The conspiracy theorists say that this case is the consequence of a larger ‘plan’. The AGP, who is not liked by PML-N and the honourable Chief Justice (he had raised objections to the AGP’s appointment last year), is being shown the door. Since the AGP can only be removed per Article 209 (Supreme Judicial Council), it is likely that the FTO is being used as an instrument to convict the AGP for contempt, which shall serve as cause enough to initiate Article 209 proceedings and dismiss Mr Rana.

All this might be true. And the public might even be happier for this removal. But it amounts to nothing more than a case of picking personalities over the law.

Under the law, the FTO has no case. For the FTO to issue contempt proceedings, he would have to first assume jurisdiction of an issue (pertaining to tax law), then pass an order, and only in the defiance of such order (relating to maladministration of tax law), can the FTO issue a contempt notice. This matter relates to the personal (discretionary) benefit, of Rs 200,000, being extended to the FTO, and nothing to do with his responsibilities as Tax Ombudsman. By no stretch of the law or the imagination, can the FTO assume legal jurisdiction of the matter, pass an order, and issue a contempt notice.

On the other hand, the issue of raising an audit objection is the legitimate sphere of the AGP’s office, and the same should be allowed to be done out of respect for the process and purpose of audit. Independent audit, even of the highest of officials (favoured by the court) is just as important to the concept of good governance, as other equivalent maxims such as independence of judiciary. And in an environment where a certain section of our society deems that it is above all notions of financial audit and accountability – e.g., refusal of the Registrar of the honourable Supreme Court to appear before the PAC some months back – the function and sanctity of audit becomes even more of a fundamental nature.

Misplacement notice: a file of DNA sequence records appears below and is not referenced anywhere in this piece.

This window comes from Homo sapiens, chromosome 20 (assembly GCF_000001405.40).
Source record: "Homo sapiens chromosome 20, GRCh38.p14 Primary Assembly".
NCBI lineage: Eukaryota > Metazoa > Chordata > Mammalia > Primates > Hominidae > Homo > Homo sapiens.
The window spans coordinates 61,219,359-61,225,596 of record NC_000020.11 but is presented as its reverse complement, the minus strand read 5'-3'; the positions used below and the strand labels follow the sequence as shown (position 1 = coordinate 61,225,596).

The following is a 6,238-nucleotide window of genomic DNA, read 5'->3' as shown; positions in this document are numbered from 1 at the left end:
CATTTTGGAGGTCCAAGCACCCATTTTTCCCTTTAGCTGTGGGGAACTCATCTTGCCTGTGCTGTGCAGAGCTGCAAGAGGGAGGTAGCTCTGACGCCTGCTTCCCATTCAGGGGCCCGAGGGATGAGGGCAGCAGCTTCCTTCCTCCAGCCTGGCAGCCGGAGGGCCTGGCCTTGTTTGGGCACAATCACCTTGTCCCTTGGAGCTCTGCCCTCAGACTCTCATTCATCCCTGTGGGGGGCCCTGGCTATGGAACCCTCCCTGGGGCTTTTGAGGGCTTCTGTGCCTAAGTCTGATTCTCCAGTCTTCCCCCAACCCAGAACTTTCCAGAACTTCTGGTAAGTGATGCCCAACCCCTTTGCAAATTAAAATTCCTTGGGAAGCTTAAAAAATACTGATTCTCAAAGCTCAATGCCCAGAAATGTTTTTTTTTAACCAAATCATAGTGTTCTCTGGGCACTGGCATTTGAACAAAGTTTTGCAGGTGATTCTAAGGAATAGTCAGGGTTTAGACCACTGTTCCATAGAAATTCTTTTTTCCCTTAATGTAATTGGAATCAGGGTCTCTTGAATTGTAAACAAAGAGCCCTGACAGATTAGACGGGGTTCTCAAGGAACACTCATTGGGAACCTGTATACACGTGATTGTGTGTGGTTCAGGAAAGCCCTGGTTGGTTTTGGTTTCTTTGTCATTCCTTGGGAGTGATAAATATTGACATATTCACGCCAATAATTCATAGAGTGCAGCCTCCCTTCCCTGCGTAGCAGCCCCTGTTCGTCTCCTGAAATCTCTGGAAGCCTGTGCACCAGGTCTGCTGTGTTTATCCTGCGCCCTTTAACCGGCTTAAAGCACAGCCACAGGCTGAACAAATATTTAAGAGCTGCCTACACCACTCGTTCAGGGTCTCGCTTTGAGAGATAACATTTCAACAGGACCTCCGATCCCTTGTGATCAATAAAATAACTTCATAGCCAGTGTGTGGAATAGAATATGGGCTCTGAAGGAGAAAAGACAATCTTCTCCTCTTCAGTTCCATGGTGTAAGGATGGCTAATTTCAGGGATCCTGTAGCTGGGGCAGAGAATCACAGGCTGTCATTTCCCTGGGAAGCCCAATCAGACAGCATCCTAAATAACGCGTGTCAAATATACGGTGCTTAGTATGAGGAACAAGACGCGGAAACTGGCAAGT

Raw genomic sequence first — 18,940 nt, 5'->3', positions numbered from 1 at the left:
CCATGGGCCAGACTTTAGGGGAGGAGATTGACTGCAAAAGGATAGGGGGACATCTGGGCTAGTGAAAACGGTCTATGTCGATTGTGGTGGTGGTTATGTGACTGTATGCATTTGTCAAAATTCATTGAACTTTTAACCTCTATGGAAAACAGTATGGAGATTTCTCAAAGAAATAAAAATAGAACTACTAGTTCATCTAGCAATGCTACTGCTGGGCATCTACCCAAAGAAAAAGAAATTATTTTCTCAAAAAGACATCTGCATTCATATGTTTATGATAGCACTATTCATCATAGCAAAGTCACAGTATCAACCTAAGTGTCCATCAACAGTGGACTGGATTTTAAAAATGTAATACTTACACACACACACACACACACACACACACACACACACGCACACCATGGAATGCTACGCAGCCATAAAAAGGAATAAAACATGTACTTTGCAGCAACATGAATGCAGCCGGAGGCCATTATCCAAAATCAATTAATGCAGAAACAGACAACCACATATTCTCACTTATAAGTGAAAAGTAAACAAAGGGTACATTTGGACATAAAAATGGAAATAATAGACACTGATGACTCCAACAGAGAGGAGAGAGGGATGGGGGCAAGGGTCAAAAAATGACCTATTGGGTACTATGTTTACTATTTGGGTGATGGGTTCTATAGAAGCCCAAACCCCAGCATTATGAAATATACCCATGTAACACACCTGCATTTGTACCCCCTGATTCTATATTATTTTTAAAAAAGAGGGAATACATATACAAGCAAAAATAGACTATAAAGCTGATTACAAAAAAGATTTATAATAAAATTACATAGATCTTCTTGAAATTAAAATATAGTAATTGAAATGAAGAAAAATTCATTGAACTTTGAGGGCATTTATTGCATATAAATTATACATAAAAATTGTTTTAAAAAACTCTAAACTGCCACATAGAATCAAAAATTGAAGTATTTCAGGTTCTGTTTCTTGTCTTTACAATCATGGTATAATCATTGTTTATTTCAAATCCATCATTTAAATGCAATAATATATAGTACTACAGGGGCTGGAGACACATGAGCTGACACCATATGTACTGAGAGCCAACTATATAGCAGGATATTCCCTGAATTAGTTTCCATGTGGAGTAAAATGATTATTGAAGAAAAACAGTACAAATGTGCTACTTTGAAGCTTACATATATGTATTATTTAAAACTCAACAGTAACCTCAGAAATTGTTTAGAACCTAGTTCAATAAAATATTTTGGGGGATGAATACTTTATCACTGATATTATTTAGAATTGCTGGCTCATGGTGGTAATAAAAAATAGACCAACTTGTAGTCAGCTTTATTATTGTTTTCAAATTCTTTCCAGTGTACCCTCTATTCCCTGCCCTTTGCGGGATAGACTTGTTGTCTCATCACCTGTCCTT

But there is no point in discussing the law. Because the dispute, as it is being played out, is simply being judged on the basis of personalities and not the law. And sadly for the AGP, he is on the losing end of that equation. Pitted against a man who, very recently, through an investigation report, bailed the Supreme Court out of much embarrassment, the AGP has no real chance of getting a dispassionate appraisal (by the court or by the people). And waiting in the wings, with party-hats and pom-poms, is that section of the media who wants to see the AGP dismissed.

Triumph of the Lawyers’ Movement had injected a heightened sense of rule of law in our society. It was believed that justice would be done strictly in accordance within the parameters of the law, irrespective of the personalities involved. While this has been true in convicting prime ministers, and holding other powerful men and women accountable for their actions, the trajectory of law seems to break each time someone favoured by the court is brought within the bounds of law.

And in this way, one cannot help but conclude that even today, in the contest between personalities and the law, (some) personalities continue to prevail.

The writer is a lawyer based in Lahore. He has a Masters in Constitutional Law from Harvard Law School. He can be reached at: [email protected]